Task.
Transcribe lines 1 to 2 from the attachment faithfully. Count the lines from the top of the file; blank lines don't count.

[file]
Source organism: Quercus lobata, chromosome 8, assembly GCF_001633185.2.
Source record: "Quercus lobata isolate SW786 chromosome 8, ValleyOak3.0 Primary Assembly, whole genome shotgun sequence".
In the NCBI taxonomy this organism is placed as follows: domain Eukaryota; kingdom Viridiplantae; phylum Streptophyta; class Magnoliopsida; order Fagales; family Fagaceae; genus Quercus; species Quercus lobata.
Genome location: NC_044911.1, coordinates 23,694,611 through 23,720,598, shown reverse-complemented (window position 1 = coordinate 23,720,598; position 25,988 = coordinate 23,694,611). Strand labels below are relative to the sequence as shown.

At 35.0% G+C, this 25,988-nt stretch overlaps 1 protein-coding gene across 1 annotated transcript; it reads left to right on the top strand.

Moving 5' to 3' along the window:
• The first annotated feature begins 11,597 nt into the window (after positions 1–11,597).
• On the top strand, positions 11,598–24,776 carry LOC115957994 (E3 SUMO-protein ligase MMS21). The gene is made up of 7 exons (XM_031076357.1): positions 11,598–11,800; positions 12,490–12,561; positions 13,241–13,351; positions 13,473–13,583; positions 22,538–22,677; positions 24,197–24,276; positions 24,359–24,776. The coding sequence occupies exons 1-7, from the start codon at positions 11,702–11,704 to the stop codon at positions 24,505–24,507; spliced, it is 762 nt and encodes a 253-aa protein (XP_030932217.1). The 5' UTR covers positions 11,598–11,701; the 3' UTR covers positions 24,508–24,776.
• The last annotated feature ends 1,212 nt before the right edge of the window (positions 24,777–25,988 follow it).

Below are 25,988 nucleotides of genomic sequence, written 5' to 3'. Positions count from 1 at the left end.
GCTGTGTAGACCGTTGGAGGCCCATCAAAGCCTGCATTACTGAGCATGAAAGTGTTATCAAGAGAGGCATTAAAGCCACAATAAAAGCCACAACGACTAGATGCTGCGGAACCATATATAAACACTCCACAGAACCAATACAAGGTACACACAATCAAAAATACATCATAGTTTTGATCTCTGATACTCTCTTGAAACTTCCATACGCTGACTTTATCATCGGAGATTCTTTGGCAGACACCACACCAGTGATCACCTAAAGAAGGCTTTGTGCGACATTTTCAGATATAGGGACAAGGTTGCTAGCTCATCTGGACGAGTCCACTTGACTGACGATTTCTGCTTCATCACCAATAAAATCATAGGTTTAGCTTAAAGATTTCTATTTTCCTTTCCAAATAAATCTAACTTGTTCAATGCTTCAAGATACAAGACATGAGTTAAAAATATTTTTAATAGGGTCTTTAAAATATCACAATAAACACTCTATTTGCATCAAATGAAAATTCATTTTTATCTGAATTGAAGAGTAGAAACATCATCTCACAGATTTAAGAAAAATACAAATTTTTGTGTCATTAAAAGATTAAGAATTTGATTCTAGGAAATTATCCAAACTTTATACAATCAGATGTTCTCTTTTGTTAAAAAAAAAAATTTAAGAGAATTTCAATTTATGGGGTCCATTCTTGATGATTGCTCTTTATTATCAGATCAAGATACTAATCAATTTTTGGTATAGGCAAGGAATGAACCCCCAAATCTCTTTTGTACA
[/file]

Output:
Source organism: Quercus lobata, chromosome 8, assembly GCF_001633185.2.
Source record: "Quercus lobata isolate SW786 chromosome 8, ValleyOak3.0 Primary Assembly, whole genome shotgun sequence".